Because my pastor friend didn’t preach to himself the truths of who he was in Christ, he began to look for rest in places where rest could not be found. In ways he did not realize, he asked the people and situations around him to be his savior. He was all too aware of how his leaders responded to him and needed their respect to have inner peace. He needed the congratulatory responses of his congregation to his preaching, because that made him feel good about what he was doing. He had his identity too attached to his opinions and ideas and felt that rejection of them was rejection of him. And as he looked horizontally for what could only be found vertically, he felt more and more alone and under-appreciated. His private conversation with himself was more self-defense, self-pity, and hurt toward others than it was a liberating and motivating rehearsal of the present glories of the love of Christ. Forgetting to preach to himself the gospel he sought to give to others kicked in a downward spiral in his heart that he was unaware of until it was so burdensome, all he wanted to do was quit.

5) He Wasn't Listening to the People Closest to Him.

In many ways my pastor friend was unknown at the level of the struggles of his heart, but he was not without outside help of any kind. He did live and minister with leaders who cared about him and spoke to him honestly. There were many occasions where a fellow elder or a long-term staffer would approach him about his attitude or about the way he had spoken to someone. There were many times over the years when someone had come to him with concerns about his marriage and the time he was or was not investing there or about things they saw happening in the lives of his children. He had been confronted about how closely he guarded the details of his personal life or about how many late nights he would spend in his office. No, no one knew the momentous war that was being waged in his heart, but he was not left to himself. There was care that, if taken seriously, could have and probably would have got at the bedrock issues of the heart.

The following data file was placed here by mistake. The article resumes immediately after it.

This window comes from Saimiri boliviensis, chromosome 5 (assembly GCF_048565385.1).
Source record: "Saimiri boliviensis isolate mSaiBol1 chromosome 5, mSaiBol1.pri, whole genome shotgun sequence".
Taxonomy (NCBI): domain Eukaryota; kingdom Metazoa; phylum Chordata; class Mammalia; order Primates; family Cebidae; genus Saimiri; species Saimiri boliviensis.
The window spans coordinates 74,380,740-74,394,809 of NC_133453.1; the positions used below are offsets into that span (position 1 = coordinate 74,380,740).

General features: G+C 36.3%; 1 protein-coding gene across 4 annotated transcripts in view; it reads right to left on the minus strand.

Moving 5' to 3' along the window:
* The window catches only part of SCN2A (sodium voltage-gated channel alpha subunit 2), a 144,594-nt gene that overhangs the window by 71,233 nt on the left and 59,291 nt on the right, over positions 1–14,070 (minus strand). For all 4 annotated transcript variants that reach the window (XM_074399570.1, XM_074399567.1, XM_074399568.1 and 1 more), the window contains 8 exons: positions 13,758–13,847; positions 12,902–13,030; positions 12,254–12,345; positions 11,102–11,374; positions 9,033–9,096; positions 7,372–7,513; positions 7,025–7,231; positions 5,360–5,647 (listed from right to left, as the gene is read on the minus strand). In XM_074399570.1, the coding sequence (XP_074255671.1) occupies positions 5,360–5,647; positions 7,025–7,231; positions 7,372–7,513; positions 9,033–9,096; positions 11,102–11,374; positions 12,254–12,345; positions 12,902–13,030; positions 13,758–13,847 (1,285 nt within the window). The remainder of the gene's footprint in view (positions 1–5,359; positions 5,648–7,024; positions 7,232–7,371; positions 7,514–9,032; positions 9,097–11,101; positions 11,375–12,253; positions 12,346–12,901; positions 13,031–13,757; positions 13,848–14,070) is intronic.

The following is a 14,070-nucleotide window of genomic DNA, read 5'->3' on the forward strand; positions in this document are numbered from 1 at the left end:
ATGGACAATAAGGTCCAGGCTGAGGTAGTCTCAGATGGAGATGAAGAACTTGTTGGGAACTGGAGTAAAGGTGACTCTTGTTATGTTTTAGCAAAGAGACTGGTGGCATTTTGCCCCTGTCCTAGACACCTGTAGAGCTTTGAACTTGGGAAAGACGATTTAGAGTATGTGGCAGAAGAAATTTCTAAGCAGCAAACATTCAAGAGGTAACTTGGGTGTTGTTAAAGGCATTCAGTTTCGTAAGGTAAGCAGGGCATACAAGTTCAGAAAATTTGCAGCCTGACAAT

Although my friend wasn’t overtly dismissive, he didn’t really listen. Because he wasn’t open, he would tell himself that he had been misunderstood or that things weren’t really that bad; he would even say that he was thankful for all the people who cared for him—they just didn’t really know all the good things he was doing in his personal life. He was a very approachable guy who was at the same time very skilled at failing to heed the warnings that God was giving him through faithful members of the body of Christ.

6) His Ministry Became Burdensome.

This is where it inevitably leads. You’ve lost sight of the gospel in your personal life; you feel a growing disconnect between your private life and your public ministry persona; your ministry is no longer fueled by your own worship; you feel misunderstood by those around you; you feel wrongly criticized by those in your home; you think that you and your leadership are not treated with the esteem that they deserve; and you are increasingly spiritually empty because you are looking for spiritual life where it cannot be found. The impact of all of these things together is that you find your ministry less and less a privilege and a joy and more and more a burden and a duty.

I think we would be shocked if we knew how many pastors have lost their joy—how many of us get up at the beginning of each week and grind it out, if for no other reason than we don’t know what else to do. For how many of us is ministry no longer an act of worship? How many of us are building a kingdom in our ministries other than the kingdom of God? How many of us are carrying a burden of hurt and bitterness into each ministry moment? How many of us want to escape and just don’t know how?

7) He Began to Live in Silence.